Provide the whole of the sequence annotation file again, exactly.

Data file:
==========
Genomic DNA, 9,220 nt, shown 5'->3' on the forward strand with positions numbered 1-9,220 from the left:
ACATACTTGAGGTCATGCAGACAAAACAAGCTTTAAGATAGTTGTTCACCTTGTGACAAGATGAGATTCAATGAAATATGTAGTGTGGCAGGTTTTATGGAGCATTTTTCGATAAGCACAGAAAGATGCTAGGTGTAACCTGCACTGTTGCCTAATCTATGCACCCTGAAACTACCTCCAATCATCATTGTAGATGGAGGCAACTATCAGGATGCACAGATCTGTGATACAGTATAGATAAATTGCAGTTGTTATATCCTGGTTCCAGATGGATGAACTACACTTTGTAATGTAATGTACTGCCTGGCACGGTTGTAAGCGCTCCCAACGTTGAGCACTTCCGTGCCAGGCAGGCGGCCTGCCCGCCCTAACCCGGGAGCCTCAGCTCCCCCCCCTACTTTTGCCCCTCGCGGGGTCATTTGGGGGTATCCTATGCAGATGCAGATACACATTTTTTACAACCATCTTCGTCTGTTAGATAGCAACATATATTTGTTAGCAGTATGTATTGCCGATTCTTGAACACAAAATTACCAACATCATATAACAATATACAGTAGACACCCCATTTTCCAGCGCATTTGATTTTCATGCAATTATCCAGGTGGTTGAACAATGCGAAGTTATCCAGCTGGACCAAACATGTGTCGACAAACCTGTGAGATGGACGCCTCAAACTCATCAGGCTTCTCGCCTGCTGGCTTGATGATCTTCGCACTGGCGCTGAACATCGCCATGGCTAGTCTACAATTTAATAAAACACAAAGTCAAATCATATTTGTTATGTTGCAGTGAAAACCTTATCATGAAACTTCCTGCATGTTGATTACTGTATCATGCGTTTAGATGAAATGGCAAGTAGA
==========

Genomic DNA, 9,220 nt, shown 5'->3' on the forward strand with positions numbered 1-9,220 from the left:
ACATACTTGAGGTCATGCAGACAAAACAAGCTTTAAGATAGTTGTTCACCTTGTGACAAGATGAGATTCAATGAAATATGTAGTGTGGCAGGTTTTATGGAGCATTTTTCGATAAGCACAGAAAGATGCTAGGTGTAACCTGCACTGTTGCCTAATCTATGCACCCTGAAACTACCTCCAATCATCATTGTAGATGGAGGCAACTATCAGGATGCACAGATCTGTGATACAGTATAGATAAATTGCAGTTGTTATATCCTGGTTCCAGATGGATGAACTACACTTTGTAATGTAATGTACTGCCTGGCACGGTTGTAAGCGCTCCCAACGTTGAGCACTTCCGTGCCAGGCAGGCGGCCTGCCCGCCCTAACCCGGGAGCCTCAGCTCCCCCCCCTACTTTTGCCCCTCGCGGGGTCATTTGGGGGTATCCTATGCAGATGCAGATACACATTTTTTACAACCATCTTCGTCTGTTAGATAGCAACATATATTTGTTAGCAGTATGTATTGCCGATTCTTGAACACAAAATTACCAACATCATATAACAATATACAGTAGACACCCCATTTTCCAGCGCATTTGATTTTCATGCAATTATCCAGGTGGTTGAACAATGCGAAGTTATCCAGCTGGACCAAACATGTGTCGACAAACCTGTGAGATGGACGCCTCAAACTCATCAGGCTTCTCGCCTGCTGGCTTGATGATCTTCGCACTGGCGCTGAACATCGCCATGGCTAGTCTACAATTTAATAAAACACAAAGTCAAATCATATTTGTTATGTTGCAGTGAAAACCTTATCATGAAACTTCCTGCATGTTGATTACTGTATCATGCGTTTAGATGAAATGGCAAGTAGA